Maybe it is appropriate that Election 2004 comes just two days after Halloween. Because it feels like this election is haunted, especially here in Florida.
It is the specter of Election 2000.
At the early voting precincts in Miami, the refrain from voters is consistent:
"I really want my vote to count," says Tara Pinder.
"With all the problems that we had in the 2000 election," says John Cheever, "I felt it my duty to get out, and hopefully my vote will be counted."
Making sure that votes are counted has become an obsession here and across the country. Both Republicans and Democrats have enlisted thousands of volunteers for small jobs -- watching precincts as people cast their votes -- and big jobs -- preparing to argue disputed outcomes that leave the winner in doubt.
Beyond admitting that they have enlisted a large number of their legal supporters and that they are raising millions of dollars, the Republicans are not revealing their strategy. The Democrats are a little less cagey. Many still believe it was Republican lawyers who stole the 2000 election from Al Gore. They are determined not to let that happen again.
The Democrats say they have enlisted more than 10,000 lawyers nationwide, including more than 2,500 in Florida.
"The world might disagree, but there's no such thing as having too many lawyers," said Chuck Lichtman, special lead counsel for Sen. John Kerry's campaign, at a recent legal training session attended by 85 lawyers in Fort Lauderdale. "What we have is a grass roots organization of an awful lot of lawyers coming together for purposes of protecting the vote."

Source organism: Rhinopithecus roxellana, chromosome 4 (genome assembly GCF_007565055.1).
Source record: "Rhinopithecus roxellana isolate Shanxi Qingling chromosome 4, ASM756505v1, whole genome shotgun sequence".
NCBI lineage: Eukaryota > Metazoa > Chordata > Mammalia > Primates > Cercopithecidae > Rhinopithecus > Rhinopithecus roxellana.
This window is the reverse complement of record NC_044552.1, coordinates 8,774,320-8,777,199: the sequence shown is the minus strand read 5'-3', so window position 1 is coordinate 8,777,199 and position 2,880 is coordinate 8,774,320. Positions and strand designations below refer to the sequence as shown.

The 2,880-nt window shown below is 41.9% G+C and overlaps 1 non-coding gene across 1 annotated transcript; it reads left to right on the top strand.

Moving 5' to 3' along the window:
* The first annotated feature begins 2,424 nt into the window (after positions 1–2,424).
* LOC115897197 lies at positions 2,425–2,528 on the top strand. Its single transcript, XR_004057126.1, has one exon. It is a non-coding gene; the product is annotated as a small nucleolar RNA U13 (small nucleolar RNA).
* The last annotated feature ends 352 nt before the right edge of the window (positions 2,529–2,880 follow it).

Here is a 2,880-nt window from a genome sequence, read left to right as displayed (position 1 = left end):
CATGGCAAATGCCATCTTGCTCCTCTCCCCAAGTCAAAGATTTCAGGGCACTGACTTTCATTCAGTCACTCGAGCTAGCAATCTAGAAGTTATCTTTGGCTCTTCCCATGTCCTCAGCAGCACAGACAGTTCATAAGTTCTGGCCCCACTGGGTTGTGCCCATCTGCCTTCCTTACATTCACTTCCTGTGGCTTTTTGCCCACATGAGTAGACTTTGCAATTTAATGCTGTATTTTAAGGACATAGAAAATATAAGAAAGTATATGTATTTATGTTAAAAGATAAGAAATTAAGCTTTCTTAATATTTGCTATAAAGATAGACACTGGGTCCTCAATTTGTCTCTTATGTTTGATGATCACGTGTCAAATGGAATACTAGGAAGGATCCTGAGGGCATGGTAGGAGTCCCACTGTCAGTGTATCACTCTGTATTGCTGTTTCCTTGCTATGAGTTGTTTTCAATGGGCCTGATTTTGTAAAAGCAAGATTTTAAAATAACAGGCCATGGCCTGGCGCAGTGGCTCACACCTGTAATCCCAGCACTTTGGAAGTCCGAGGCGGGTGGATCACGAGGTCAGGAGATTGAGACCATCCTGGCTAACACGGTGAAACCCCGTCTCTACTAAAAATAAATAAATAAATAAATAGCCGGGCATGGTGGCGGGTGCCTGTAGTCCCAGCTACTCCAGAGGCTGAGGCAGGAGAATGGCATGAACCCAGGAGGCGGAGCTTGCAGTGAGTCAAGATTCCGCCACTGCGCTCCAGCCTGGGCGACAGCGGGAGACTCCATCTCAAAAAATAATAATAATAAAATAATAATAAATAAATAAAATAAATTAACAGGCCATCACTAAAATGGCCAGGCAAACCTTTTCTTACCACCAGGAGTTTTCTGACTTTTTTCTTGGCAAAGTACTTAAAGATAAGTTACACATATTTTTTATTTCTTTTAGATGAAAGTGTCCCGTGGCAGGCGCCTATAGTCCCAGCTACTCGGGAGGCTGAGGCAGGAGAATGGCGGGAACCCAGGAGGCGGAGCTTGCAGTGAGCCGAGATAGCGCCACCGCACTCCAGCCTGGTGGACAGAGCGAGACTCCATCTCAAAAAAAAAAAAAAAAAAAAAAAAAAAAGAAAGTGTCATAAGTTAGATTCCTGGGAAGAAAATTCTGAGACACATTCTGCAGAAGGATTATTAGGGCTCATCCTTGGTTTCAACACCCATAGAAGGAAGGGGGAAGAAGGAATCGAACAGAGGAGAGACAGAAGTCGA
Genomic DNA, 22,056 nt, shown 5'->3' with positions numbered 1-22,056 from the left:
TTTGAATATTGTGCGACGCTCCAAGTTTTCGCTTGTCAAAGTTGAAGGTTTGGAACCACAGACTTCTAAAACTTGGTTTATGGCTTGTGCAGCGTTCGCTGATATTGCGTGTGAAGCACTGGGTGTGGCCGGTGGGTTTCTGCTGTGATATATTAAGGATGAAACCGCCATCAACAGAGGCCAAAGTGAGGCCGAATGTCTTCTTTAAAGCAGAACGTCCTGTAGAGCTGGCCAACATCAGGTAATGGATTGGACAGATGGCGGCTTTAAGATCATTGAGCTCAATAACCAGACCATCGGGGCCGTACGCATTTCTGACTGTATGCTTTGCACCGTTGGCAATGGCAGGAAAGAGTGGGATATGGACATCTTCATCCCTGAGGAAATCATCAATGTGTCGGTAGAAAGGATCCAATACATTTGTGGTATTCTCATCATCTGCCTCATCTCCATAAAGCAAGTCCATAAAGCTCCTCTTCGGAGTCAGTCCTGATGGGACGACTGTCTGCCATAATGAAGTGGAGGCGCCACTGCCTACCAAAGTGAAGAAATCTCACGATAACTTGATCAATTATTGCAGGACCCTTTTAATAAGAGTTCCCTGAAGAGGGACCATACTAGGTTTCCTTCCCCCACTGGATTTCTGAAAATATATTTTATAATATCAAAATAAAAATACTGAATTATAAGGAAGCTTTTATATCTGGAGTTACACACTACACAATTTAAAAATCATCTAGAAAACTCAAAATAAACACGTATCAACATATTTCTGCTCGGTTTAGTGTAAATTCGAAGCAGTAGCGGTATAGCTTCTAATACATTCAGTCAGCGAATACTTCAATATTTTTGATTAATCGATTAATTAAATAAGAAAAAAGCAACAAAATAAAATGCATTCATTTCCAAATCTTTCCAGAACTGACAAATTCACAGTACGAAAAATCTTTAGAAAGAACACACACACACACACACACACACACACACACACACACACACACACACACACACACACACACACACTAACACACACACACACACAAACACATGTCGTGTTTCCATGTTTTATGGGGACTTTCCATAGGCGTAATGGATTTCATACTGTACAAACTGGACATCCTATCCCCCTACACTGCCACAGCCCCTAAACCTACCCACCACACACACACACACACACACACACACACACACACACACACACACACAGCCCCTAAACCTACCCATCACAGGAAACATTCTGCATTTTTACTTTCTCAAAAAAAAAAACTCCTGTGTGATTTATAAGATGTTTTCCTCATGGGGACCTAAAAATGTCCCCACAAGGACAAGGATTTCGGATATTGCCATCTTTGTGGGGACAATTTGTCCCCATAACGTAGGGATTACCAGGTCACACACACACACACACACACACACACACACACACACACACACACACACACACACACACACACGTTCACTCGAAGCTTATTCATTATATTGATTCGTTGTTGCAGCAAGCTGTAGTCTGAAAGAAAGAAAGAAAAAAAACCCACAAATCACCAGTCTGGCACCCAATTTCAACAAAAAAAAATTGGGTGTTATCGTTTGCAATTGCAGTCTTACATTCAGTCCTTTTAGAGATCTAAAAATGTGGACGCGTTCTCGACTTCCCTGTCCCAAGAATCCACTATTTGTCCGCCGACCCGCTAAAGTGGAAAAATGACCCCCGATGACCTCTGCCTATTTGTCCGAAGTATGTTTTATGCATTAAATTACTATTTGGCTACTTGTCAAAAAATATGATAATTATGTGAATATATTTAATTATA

It is not just grass roots. The Kerry campaign has reserved six jets for Election Night. They will be on the runway with legal SWAT teams on board, awaiting Kerry's orders to speed to any state where the outcome is in question.
There are several potential flashpoints:
PROVISIONAL VOTING: Under the 2002 Help America Vote Act all states must offer eligible voters whose names do not appear on the voters list a chance to cast a ballot. Those ballots are placed in an envelope. If the winning margin is less than the number of provisional ballots, the envelopes are to be opened. But not before lawyers for each party have a chance to contest the legitimacy of each ballot. And there could be thousands of them.
ELECTRONIC VOTING MACHINES: They are now being used in at least some counties in 25 states. In most states the machines generate no paper record. A serious malfunction of the machines leading to a loss of votes could open the door for the lawyers.
COLORADO'S AMENDMENT 36: Voters in Colorado will face a seemingly obscure but important decision on Election Day: Should the state's nine electoral votes be split, so that they are allocated in proportion to the popular vote rather than winner-take-all? If Amendment 36 passes it will become effective immediately. If that happens and the division of those votes determines the outcome of the election, legal challenges are inevitable.
"I think there's as much legal jockeying going as there is political jockeying," says Jan Baran, former general counsel to the Republican National Committee. "Everyone wants to be prepared for the uncertainty that seems certain to arise from these elections."